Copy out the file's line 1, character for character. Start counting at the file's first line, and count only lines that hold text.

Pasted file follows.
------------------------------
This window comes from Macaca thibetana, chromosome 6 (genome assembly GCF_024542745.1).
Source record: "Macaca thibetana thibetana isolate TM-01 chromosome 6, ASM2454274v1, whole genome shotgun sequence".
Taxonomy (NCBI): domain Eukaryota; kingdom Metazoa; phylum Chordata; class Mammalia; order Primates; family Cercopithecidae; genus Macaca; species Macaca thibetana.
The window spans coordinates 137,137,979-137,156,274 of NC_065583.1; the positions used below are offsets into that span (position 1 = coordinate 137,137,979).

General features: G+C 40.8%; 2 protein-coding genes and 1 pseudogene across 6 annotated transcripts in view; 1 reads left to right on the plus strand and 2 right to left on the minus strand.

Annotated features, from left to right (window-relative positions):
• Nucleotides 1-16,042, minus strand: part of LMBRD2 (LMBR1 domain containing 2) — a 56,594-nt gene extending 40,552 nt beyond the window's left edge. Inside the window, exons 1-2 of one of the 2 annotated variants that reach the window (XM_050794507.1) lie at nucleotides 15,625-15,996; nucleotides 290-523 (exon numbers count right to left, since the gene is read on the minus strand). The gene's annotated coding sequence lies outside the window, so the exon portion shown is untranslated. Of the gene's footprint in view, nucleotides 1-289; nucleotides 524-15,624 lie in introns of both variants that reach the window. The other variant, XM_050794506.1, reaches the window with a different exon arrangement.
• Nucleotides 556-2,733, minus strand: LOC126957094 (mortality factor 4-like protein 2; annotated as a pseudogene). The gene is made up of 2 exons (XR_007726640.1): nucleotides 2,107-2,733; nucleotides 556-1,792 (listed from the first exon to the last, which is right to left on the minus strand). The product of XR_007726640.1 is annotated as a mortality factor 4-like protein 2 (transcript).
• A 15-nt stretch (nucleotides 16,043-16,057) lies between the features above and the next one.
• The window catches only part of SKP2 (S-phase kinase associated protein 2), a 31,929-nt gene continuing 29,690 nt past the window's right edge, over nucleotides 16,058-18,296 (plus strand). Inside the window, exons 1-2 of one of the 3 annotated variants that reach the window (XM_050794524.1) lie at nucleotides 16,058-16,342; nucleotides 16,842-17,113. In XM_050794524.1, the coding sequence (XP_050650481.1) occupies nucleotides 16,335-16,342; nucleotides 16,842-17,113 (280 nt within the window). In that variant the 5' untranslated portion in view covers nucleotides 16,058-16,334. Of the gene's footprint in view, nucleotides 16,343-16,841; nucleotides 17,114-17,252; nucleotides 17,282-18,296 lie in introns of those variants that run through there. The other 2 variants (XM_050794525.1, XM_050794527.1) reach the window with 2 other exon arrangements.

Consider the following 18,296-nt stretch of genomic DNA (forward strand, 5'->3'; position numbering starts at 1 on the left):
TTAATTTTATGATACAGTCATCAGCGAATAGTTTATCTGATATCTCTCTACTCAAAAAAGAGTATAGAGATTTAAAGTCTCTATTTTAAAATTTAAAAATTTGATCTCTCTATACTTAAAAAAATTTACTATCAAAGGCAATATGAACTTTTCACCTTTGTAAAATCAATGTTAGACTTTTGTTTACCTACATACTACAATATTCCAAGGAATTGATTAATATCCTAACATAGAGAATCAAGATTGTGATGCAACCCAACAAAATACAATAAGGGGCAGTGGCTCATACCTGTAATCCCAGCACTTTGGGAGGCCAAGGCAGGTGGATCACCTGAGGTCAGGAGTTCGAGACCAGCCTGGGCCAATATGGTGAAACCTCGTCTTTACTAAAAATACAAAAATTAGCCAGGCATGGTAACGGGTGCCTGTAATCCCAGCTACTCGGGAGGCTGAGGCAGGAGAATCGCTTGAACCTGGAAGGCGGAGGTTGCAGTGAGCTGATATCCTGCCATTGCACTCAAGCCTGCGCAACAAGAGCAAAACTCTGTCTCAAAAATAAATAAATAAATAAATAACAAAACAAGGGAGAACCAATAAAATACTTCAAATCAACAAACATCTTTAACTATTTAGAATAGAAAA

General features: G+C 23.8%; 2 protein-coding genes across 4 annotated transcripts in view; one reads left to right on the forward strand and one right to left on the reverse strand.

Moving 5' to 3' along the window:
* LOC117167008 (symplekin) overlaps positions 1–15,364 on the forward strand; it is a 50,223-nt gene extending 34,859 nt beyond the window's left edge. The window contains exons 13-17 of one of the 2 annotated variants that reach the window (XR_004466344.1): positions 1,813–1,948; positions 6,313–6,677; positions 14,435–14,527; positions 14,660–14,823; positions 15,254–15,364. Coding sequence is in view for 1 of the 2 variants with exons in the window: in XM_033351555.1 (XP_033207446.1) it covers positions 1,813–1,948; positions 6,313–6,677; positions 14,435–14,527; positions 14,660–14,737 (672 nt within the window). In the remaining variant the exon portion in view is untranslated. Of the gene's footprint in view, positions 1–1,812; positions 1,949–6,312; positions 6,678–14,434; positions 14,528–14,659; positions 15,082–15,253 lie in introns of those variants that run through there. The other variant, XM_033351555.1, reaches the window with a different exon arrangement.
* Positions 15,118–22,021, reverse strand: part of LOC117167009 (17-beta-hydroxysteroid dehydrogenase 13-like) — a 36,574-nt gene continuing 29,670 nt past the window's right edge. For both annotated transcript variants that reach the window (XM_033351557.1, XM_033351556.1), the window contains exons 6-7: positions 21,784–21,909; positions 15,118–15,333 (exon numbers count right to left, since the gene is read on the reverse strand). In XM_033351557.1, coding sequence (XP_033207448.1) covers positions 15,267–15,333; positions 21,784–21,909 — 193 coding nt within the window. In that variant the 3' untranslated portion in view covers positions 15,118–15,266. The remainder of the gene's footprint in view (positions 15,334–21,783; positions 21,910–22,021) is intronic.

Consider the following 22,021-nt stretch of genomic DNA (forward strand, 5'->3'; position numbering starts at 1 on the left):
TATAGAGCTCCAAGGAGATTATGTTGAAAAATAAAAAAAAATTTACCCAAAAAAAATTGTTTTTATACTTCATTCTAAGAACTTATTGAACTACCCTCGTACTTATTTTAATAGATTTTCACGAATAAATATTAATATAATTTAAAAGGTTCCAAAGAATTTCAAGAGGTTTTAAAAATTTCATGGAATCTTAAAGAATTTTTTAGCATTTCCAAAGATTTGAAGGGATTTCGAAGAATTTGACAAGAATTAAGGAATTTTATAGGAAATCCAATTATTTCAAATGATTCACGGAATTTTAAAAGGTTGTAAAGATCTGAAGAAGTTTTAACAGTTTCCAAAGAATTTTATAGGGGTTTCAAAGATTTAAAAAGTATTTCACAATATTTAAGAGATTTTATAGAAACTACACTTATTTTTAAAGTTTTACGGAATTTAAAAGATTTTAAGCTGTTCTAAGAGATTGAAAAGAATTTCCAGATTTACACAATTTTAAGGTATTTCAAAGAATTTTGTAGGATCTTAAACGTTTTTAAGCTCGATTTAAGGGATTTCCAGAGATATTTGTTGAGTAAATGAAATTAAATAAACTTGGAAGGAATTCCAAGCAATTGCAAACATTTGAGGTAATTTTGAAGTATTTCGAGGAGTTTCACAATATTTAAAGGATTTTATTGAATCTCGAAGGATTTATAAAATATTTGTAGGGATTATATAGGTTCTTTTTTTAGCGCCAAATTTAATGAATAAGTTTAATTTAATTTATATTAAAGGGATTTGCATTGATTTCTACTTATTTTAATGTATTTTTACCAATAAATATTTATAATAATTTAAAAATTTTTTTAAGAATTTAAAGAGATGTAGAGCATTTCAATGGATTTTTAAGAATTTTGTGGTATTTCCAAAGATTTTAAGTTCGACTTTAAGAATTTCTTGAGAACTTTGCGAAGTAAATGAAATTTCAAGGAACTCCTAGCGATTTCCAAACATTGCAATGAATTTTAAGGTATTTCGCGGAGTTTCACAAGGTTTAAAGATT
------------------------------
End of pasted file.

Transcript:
This window comes from Macaca thibetana, chromosome 6 (genome assembly GCF_024542745.1).